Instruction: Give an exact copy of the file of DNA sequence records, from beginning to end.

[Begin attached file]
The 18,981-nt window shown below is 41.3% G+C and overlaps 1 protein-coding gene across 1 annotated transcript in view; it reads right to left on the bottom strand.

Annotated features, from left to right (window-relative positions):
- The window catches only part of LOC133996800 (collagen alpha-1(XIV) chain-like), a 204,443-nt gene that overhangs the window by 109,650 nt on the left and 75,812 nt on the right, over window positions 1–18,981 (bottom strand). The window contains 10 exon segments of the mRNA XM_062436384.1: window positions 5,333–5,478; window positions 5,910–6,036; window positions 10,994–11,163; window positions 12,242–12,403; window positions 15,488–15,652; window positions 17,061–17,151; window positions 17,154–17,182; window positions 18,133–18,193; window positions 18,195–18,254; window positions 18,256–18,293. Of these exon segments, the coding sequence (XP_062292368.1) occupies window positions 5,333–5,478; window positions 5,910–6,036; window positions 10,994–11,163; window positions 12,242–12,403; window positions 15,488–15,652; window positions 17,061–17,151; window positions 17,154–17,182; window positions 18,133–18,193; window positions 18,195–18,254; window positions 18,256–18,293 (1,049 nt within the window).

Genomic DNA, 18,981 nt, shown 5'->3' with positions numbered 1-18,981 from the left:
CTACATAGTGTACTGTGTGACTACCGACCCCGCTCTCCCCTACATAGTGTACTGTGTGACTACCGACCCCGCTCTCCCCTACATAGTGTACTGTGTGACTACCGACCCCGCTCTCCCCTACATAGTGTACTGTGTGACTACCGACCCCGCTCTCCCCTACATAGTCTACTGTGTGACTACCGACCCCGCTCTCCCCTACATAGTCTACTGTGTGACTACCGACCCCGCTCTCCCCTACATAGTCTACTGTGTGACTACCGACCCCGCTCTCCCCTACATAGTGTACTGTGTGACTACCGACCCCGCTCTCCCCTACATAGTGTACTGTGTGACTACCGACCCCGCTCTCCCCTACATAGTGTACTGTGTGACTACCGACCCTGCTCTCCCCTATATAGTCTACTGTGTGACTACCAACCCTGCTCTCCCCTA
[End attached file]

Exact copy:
The 18,981-nt window shown below is 41.3% G+C and overlaps 1 protein-coding gene across 1 annotated transcript in view; it reads right to left on the bottom strand.

Annotated features, from left to right (window-relative positions):
- The window catches only part of LOC133996800 (collagen alpha-1(XIV) chain-like), a 204,443-nt gene that overhangs the window by 109,650 nt on the left and 75,812 nt on the right, over window positions 1–18,981 (bottom strand). The window contains 10 exon segments of the mRNA XM_062436384.1: window positions 5,333–5,478; window positions 5,910–6,036; window positions 10,994–11,163; window positions 12,242–12,403; window positions 15,488–15,652; window positions 17,061–17,151; window positions 17,154–17,182; window positions 18,133–18,193; window positions 18,195–18,254; window positions 18,256–18,293. Of these exon segments, the coding sequence (XP_062292368.1) occupies window positions 5,333–5,478; window positions 5,910–6,036; window positions 10,994–11,163; window positions 12,242–12,403; window positions 15,488–15,652; window positions 17,061–17,151; window positions 17,154–17,182; window positions 18,133–18,193; window positions 18,195–18,254; window positions 18,256–18,293 (1,049 nt within the window).

Genomic DNA, 18,981 nt, shown 5'->3' with positions numbered 1-18,981 from the left:
CTACATAGTGTACTGTGTGACTACCGACCCCGCTCTCCCCTACATAGTGTACTGTGTGACTACCGACCCCGCTCTCCCCTACATAGTGTACTGTGTGACTACCGACCCCGCTCTCCCCTACATAGTGTACTGTGTGACTACCGACCCCGCTCTCCCCTACATAGTCTACTGTGTGACTACCGACCCCGCTCTCCCCTACATAGTCTACTGTGTGACTACCGACCCCGCTCTCCCCTACATAGTCTACTGTGTGACTACCGACCCCGCTCTCCCCTACATAGTGTACTGTGTGACTACCGACCCCGCTCTCCCCTACATAGTGTACTGTGTGACTACCGACCCCGCTCTCCCCTACATAGTGTACTGTGTGACTACCGACCCTGCTCTCCCCTATATAGTCTACTGTGTGACTACCAACCCTGCTCTCCCCTA